1. Facebook will continue to push its platform in the direction of what it sees as frictionless transparency—a “more open and connected world,” as its mission statement puts it. Critics will charge that this infringes users’ privacy, and so Facebook will now need to consider “potential lawsuits” during meetings.
2. Investors aren’t known for their patience, and so Facebook will need to get its mobile act together sooner rather than later.
3. At some point, Facebook’s dominance will raise antitrust concerns. To preempt or minimize such scrutiny, Facebook will need to ramp up its Washington, DC, office and associated lobbying activities.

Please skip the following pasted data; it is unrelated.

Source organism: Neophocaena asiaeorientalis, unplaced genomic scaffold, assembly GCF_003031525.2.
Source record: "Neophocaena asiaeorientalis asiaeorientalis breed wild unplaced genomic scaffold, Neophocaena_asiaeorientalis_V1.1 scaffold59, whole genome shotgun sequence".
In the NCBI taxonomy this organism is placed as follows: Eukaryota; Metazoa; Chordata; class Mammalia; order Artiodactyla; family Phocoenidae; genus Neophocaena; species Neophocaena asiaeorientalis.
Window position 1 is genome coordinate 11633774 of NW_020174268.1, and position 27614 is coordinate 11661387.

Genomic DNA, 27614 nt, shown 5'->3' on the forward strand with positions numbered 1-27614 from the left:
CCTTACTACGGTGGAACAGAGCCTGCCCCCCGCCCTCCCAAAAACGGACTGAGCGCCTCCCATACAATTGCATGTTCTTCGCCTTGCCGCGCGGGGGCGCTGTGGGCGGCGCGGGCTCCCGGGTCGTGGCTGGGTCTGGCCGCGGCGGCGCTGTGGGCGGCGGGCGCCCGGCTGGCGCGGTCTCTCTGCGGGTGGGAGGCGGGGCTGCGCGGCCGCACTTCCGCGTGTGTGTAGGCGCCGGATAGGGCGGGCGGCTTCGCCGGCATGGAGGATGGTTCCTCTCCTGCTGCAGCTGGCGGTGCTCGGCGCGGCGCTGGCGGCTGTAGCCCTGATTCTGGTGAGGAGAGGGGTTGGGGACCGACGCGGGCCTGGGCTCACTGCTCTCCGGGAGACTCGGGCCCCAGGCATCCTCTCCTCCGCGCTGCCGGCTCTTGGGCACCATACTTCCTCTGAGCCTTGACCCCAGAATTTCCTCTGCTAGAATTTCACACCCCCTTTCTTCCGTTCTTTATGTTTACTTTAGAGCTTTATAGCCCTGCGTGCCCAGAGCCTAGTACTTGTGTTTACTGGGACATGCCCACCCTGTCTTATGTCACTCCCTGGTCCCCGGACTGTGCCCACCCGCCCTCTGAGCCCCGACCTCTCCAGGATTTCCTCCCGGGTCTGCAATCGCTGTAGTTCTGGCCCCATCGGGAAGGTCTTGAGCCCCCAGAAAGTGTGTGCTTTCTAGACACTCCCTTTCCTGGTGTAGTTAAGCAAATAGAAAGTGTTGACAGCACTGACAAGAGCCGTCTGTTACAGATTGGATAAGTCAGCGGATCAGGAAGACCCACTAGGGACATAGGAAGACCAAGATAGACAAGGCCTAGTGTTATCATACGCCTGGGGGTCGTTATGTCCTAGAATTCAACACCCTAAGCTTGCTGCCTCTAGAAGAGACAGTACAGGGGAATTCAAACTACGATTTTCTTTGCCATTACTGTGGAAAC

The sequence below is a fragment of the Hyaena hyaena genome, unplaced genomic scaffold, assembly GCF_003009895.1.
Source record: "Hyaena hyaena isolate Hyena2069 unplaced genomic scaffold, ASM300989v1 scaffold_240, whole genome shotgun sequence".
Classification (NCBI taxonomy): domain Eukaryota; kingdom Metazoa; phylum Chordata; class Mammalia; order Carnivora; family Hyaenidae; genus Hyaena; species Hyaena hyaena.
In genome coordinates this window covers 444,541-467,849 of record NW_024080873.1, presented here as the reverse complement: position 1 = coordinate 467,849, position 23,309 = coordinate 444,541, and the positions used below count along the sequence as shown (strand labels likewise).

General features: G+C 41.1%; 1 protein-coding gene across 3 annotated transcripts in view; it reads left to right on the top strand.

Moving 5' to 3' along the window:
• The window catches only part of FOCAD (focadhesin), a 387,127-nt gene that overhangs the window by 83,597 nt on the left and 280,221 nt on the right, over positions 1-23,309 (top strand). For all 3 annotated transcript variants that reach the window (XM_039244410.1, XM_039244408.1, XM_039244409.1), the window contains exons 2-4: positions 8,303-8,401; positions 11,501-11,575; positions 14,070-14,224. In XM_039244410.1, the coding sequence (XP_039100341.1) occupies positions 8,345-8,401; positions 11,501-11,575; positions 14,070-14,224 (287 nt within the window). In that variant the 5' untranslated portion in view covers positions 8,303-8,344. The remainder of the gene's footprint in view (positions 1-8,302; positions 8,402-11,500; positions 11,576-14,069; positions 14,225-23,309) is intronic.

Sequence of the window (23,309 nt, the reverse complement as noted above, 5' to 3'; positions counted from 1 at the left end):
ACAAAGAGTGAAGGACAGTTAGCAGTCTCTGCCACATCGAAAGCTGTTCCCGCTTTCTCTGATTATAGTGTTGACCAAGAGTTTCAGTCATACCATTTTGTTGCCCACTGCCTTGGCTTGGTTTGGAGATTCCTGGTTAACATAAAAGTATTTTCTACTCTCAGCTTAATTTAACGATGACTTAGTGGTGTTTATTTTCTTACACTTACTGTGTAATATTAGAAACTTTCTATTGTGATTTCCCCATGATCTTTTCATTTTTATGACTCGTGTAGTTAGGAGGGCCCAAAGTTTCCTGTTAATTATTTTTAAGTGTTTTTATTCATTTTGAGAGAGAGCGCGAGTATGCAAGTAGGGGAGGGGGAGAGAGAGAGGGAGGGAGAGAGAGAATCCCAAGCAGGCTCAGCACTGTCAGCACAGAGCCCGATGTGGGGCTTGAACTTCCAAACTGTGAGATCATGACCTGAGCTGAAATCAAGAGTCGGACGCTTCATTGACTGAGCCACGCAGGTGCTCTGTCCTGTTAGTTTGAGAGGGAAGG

4. If this were an ordinary company, going public would introduce dramatic change. But Facebook is different, if for no other reason than its CEO wields so much power. Indeed, in both word and deed, Mark Zuckerberg has demonstrated a Jobsian willingness to drive users in a direction he wants, critics—and perhaps now the stock market—be damned.